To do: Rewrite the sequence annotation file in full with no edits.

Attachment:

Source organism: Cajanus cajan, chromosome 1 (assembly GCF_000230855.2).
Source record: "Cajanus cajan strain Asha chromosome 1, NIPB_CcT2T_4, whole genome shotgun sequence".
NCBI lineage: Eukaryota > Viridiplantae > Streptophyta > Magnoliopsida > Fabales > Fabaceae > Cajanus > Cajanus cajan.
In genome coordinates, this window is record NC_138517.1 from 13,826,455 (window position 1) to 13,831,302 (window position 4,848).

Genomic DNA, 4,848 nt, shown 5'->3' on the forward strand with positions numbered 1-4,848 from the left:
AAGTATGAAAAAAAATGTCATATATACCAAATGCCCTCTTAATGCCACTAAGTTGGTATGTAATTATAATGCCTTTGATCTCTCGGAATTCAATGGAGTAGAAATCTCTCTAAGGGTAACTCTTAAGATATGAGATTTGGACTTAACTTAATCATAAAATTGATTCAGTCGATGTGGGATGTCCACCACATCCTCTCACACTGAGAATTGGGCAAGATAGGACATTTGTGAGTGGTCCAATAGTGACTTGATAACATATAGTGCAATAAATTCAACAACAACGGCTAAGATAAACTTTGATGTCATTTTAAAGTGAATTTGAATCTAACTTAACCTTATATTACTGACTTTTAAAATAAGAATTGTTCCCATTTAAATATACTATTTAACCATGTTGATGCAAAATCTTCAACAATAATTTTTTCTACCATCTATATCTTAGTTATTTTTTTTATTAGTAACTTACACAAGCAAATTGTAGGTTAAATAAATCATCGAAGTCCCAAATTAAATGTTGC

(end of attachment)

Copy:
Source organism: Cajanus cajan, chromosome 1 (assembly GCF_000230855.2).
Source record: "Cajanus cajan strain Asha chromosome 1, NIPB_CcT2T_4, whole genome shotgun sequence".
NCBI lineage: Eukaryota > Viridiplantae > Streptophyta > Magnoliopsida > Fabales > Fabaceae > Cajanus > Cajanus cajan.
In genome coordinates, this window is record NC_138517.1 from 13,826,455 (window position 1) to 13,831,302 (window position 4,848).

Genomic DNA, 4,848 nt, shown 5'->3' on the forward strand with positions numbered 1-4,848 from the left:
AAGTATGAAAAAAAATGTCATATATACCAAATGCCCTCTTAATGCCACTAAGTTGGTATGTAATTATAATGCCTTTGATCTCTCGGAATTCAATGGAGTAGAAATCTCTCTAAGGGTAACTCTTAAGATATGAGATTTGGACTTAACTTAATCATAAAATTGATTCAGTCGATGTGGGATGTCCACCACATCCTCTCACACTGAGAATTGGGCAAGATAGGACATTTGTGAGTGGTCCAATAGTGACTTGATAACATATAGTGCAATAAATTCAACAACAACGGCTAAGATAAACTTTGATGTCATTTTAAAGTGAATTTGAATCTAACTTAACCTTATATTACTGACTTTTAAAATAAGAATTGTTCCCATTTAAATATACTATTTAACCATGTTGATGCAAAATCTTCAACAATAATTTTTTCTACCATCTATATCTTAGTTATTTTTTTTATTAGTAACTTACACAAGCAAATTGTAGGTTAAATAAATCATCGAAGTCCCAAATTAAATGTTGC